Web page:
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US Painted in New Colours By A Refugee Artist

"There's so much talk in the news now about refugees, and how many people we should let into the country, and what are they contributing," Weiss said.

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Ahmad Alkarkhi has started painting with a whole new color palette since he came to the U.S. These colorful horses represent refugees who come from all over and work and live together. VOA

Refugees carry few material possessions when they flee war, violence or persecution in their homelands. But they do bring talent and skill to their new countries.

At the Sandy Spring Museum in Sandy Spring, Maryland, that talent is on display in an exhibit of six refugee artists from Iraq, Ethiopia and Somalia.

Some of the displayed works depict the refugee artists’ memories of their homelands.

“My hometown is Wollo,” explained Ethiopian artist Fetun Getachew. “There is a marketplace once a week. People meet there at the markets for not only buying or selling, [but] just meet together for so many purposes.”

Six artists from Iraq, Ethiopia and Somalia exhibit their work at the Sandy Spring Museum in Maryland, which bills itself as the "heart of the community."
Six artists from Iraq, Ethiopia and Somalia exhibit their work at the Sandy Spring Museum in Maryland, which bills itself as the “heart of the community.” VOA

Iraqi artist Ahmad Alkarkhi contributed a landscape of his country. “I want to show Americans good things about my country,” he said. “This beautiful landscape, no war or different things.”

But coming to a new country inevitably changes the work. For Alkarkhi, it has added color.

“In my country, we don’t have a lot of color there, just gray and brown,” he said. “Here, I saw four seasons clear. I saw many colors. This … change[s] my art, and I need to add more colors to my painting.”

In an unincorporated community of about 6,000 people near Washington, D.C., the museum considers itself a “living history museum,” but not in the conventional sense in which museums employ re-enactors to depict history.

Iraqi Exhibition
Visitors study some of the works on display in the refugee exhibit at the Sandy Spring Museum in Maryland. Many of the works depict scenes from the artists’ home countries. VOA

Rather, Sandy Spring is a place where the community can gather and “have unexpected encounters,” according to the museum website. “It means having cultural artists create experiences for the entire community to enjoy.”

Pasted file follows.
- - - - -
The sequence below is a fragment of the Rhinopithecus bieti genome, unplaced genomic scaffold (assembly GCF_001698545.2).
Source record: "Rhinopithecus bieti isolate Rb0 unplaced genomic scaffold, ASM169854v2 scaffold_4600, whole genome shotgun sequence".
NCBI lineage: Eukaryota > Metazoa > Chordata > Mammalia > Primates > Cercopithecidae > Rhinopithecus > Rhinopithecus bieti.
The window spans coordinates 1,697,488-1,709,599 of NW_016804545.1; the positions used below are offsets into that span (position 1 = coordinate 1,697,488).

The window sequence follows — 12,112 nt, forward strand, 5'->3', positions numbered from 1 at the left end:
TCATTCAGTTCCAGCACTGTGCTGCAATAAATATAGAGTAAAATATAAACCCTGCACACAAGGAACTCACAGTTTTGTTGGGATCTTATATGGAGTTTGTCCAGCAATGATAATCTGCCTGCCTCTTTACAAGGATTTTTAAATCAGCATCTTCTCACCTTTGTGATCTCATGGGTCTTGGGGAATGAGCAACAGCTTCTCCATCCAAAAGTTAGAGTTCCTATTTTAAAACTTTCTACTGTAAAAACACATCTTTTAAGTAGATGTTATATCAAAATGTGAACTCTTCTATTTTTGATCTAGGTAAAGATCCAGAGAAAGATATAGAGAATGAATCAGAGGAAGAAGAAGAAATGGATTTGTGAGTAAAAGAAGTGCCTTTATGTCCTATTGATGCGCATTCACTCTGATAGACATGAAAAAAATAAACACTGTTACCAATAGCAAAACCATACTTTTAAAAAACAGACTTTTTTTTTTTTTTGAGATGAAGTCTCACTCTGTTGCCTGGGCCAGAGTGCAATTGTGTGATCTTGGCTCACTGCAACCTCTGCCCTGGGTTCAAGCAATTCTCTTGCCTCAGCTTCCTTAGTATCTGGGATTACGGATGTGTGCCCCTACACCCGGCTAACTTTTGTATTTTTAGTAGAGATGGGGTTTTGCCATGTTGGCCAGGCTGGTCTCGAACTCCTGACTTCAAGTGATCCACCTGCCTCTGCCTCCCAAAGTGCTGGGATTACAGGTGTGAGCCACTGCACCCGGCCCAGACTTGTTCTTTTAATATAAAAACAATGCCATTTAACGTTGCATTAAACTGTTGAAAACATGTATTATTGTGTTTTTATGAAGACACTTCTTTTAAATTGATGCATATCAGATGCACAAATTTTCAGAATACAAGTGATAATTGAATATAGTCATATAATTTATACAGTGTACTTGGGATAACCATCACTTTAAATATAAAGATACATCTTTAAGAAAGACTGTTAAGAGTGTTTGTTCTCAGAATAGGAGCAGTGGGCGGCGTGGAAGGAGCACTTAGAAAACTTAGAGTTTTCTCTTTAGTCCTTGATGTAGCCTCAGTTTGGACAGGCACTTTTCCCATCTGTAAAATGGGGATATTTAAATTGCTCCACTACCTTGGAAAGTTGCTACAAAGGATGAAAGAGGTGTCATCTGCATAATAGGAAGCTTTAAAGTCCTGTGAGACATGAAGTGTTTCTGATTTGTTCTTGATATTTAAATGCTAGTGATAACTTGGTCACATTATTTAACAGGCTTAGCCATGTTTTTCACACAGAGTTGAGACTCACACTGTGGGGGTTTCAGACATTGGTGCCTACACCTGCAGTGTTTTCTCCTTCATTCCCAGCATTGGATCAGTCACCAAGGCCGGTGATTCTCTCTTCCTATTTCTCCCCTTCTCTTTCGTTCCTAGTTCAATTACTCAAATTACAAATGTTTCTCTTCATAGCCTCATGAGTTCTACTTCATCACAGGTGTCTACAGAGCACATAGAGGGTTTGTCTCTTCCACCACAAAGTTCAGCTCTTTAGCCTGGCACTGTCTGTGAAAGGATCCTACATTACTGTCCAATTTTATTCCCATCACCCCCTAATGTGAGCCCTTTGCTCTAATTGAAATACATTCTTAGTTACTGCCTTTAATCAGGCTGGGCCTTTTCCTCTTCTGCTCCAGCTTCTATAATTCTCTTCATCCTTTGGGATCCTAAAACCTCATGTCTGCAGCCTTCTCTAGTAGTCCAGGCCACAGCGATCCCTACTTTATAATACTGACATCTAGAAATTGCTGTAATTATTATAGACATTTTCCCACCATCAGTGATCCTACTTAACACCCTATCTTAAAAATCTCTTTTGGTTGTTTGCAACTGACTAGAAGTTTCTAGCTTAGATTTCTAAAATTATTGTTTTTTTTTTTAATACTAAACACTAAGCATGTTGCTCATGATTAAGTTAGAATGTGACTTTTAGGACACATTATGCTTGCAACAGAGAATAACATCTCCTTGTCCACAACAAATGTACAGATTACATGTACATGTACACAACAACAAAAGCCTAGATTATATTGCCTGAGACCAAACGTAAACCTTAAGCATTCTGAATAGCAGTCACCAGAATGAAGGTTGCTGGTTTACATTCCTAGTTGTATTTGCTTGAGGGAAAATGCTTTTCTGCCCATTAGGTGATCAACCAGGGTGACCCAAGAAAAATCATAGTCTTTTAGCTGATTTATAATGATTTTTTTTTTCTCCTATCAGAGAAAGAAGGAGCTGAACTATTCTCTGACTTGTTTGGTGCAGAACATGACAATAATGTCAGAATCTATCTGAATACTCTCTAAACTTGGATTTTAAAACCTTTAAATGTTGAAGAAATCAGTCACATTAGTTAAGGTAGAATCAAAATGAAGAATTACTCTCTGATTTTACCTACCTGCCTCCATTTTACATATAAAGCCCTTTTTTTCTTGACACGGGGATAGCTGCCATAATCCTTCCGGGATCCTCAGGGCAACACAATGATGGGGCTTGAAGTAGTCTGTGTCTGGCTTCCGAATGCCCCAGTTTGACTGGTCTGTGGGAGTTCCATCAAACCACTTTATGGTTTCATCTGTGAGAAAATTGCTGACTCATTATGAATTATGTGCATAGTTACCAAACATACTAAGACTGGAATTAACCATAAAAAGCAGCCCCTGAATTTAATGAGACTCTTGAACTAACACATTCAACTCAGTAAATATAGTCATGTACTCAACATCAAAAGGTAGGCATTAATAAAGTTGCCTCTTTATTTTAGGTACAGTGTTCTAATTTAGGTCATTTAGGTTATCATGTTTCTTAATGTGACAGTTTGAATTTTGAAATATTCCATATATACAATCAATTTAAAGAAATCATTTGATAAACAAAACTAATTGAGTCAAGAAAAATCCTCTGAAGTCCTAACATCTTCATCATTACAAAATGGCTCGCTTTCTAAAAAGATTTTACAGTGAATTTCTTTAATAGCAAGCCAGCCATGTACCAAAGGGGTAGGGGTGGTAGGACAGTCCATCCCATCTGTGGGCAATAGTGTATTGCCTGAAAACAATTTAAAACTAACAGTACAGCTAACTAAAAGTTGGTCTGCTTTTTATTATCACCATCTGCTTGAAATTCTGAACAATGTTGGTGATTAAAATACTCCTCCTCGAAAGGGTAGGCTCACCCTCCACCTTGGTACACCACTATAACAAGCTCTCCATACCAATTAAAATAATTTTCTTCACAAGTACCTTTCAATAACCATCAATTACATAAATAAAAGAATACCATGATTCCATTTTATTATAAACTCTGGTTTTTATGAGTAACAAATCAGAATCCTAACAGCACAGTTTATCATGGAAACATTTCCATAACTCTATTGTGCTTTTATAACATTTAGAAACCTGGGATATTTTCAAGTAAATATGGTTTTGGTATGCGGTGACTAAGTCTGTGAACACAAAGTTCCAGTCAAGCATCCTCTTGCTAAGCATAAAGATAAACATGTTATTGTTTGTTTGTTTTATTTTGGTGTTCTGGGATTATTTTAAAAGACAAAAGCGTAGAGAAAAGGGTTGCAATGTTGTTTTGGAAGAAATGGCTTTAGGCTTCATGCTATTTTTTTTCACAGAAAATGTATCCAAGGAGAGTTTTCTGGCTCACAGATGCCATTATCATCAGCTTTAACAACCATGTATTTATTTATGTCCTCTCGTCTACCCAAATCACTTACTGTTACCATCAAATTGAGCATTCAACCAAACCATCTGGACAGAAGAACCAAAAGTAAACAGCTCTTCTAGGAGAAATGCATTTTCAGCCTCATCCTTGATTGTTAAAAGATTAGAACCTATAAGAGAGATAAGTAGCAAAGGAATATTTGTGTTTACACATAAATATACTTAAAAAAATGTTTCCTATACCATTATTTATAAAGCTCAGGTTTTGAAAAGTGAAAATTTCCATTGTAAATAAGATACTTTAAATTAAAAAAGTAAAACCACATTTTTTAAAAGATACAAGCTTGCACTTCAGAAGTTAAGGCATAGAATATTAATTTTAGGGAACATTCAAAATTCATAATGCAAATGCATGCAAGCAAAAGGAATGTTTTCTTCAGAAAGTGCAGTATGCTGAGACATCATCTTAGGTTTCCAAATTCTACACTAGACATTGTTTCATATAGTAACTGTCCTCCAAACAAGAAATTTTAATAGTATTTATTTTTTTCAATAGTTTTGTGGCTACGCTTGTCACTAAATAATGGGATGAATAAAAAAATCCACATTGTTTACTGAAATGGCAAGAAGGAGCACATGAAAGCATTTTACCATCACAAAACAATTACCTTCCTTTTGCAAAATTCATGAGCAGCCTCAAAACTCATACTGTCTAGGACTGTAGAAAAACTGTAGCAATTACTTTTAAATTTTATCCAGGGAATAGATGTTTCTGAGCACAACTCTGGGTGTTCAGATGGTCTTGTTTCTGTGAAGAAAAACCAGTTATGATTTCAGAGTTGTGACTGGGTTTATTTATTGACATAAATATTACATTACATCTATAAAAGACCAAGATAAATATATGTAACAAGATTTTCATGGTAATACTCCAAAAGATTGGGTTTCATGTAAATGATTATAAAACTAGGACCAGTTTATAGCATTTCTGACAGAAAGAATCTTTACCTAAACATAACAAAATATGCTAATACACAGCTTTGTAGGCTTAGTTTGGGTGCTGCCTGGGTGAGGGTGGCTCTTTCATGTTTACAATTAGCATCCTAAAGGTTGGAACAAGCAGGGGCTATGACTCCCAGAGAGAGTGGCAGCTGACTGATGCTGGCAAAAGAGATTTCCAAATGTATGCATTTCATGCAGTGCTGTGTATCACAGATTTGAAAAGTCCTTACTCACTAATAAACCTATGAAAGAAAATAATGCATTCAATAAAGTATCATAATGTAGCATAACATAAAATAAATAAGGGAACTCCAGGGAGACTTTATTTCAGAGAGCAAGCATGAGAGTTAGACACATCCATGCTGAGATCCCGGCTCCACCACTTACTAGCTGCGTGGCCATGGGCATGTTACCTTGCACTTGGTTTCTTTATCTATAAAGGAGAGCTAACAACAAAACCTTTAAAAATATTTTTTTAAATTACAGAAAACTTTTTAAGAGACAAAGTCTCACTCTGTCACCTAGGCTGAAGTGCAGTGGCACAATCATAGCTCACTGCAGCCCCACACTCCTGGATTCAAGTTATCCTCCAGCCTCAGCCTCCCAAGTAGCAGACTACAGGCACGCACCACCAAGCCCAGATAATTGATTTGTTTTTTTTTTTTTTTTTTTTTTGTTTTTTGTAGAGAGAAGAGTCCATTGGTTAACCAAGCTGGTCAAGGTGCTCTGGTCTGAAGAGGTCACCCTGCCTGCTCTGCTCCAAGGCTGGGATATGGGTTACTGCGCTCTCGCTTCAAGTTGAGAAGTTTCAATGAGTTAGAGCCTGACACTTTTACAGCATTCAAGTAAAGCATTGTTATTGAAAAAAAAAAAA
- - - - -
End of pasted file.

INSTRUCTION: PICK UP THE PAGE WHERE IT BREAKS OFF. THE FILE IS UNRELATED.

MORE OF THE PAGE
Museum executive director Allison Weiss thinks this particular exhibit says a lot about the contributions of refugees.

“There’s so much talk in the news now about refugees, and how many people we should let into the country, and what are they contributing,” Weiss said. “And I think this exhibit shows that there’s individuals behind the word refugees and they have all sorts of talents that maybe we’re not hearing about from the news.”

Dancing with colors

Alkarkhi works in maintenance at an apartment complex in Riverdale, Maryland. But at night and on the weekends, he can be found in front of a canvas set up in the living room of his small apartment.

Iraq
Iraqi artist Ahmad Alkarkhi paints a landscape at a park near his home in Riverdale, Maryland. VOA

“Painting for me [is] like music. Each painting, different music. I just tell myself, ‘Let me dance with colors on the canvas,'” he said.

Alkarkhi graduated from the University of Baghdad, College of Fine Arts. He was a well-known artist in Iraq until violence forced him to flee to Syria in 2006. But war came there, too. Once again, he was uprooted, relocating three years later to Riverdale with his wife and two children.

Alkarkhi said creating art is his way to give back to America for helping him and his family build a new life in safety.

“America gives refugees a lot of things. I want to do beautiful painting, and I give it to this country and to the people to enjoy with my art,” he said.

Alkarkhi is also painting his experiences as a refugee in his new color palette, as in his piece, “Colorful Horses.”

Also Read: Fear Rise of ‘Lost Generation’ as More Syrian Refugee Children Out of School

“These horses are like refugees. Some from Europe, some from Africa, some came from [the] Middle East. And they come here, they work together, live together, do many things together,” he explained.

“Then, after like 10, 20 years, everybody say I am American. And everybody try to do something good for this country.” (VOA)